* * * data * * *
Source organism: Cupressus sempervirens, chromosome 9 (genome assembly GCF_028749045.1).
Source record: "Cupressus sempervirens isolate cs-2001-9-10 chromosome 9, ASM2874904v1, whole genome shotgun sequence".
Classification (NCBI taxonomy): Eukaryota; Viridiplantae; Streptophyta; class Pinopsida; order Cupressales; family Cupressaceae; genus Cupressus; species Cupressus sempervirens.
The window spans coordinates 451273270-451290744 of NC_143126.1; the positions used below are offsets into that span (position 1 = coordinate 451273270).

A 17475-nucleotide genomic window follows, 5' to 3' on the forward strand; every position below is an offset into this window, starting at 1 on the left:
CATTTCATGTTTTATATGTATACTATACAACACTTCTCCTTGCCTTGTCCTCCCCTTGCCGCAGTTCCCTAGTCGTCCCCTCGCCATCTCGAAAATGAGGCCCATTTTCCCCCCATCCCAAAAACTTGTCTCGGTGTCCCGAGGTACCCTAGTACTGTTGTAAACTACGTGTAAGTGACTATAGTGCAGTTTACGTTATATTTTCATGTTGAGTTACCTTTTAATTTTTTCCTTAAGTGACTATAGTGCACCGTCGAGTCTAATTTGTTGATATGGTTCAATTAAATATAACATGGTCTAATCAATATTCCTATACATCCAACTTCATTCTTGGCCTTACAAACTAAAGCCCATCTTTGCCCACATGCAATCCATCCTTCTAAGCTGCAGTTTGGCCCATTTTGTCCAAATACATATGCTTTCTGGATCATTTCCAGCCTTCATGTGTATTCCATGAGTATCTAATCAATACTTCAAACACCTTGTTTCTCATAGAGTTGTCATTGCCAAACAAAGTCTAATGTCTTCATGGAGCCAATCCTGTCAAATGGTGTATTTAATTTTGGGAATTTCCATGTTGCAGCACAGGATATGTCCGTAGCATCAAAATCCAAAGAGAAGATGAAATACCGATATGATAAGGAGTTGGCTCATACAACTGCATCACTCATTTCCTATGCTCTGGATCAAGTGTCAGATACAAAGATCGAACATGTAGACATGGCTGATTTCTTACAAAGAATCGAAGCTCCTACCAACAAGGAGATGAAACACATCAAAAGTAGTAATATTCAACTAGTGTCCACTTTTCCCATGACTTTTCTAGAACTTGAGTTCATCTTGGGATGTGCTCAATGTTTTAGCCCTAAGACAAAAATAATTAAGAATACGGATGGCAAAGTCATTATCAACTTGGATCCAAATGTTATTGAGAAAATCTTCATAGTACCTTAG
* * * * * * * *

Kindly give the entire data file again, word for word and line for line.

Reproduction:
Source organism: Cupressus sempervirens, chromosome 9 (genome assembly GCF_028749045.1).
Source record: "Cupressus sempervirens isolate cs-2001-9-10 chromosome 9, ASM2874904v1, whole genome shotgun sequence".
Classification (NCBI taxonomy): Eukaryota; Viridiplantae; Streptophyta; class Pinopsida; order Cupressales; family Cupressaceae; genus Cupressus; species Cupressus sempervirens.
The window spans coordinates 451273270-451290744 of NC_143126.1; the positions used below are offsets into that span (position 1 = coordinate 451273270).

A 17475-nucleotide genomic window follows, 5' to 3' on the forward strand; every position below is an offset into this window, starting at 1 on the left:
CATTTCATGTTTTATATGTATACTATACAACACTTCTCCTTGCCTTGTCCTCCCCTTGCCGCAGTTCCCTAGTCGTCCCCTCGCCATCTCGAAAATGAGGCCCATTTTCCCCCCATCCCAAAAACTTGTCTCGGTGTCCCGAGGTACCCTAGTACTGTTGTAAACTACGTGTAAGTGACTATAGTGCAGTTTACGTTATATTTTCATGTTGAGTTACCTTTTAATTTTTTCCTTAAGTGACTATAGTGCACCGTCGAGTCTAATTTGTTGATATGGTTCAATTAAATATAACATGGTCTAATCAATATTCCTATACATCCAACTTCATTCTTGGCCTTACAAACTAAAGCCCATCTTTGCCCACATGCAATCCATCCTTCTAAGCTGCAGTTTGGCCCATTTTGTCCAAATACATATGCTTTCTGGATCATTTCCAGCCTTCATGTGTATTCCATGAGTATCTAATCAATACTTCAAACACCTTGTTTCTCATAGAGTTGTCATTGCCAAACAAAGTCTAATGTCTTCATGGAGCCAATCCTGTCAAATGGTGTATTTAATTTTGGGAATTTCCATGTTGCAGCACAGGATATGTCCGTAGCATCAAAATCCAAAGAGAAGATGAAATACCGATATGATAAGGAGTTGGCTCATACAACTGCATCACTCATTTCCTATGCTCTGGATCAAGTGTCAGATACAAAGATCGAACATGTAGACATGGCTGATTTCTTACAAAGAATCGAAGCTCCTACCAACAAGGAGATGAAACACATCAAAAGTAGTAATATTCAACTAGTGTCCACTTTTCCCATGACTTTTCTAGAACTTGAGTTCATCTTGGGATGTGCTCAATGTTTTAGCCCTAAGACAAAAATAATTAAGAATACGGATGGCAAAGTCATTATCAACTTGGATCCAAATGTTATTGAGAAAATCTTCATAGTACCTTAG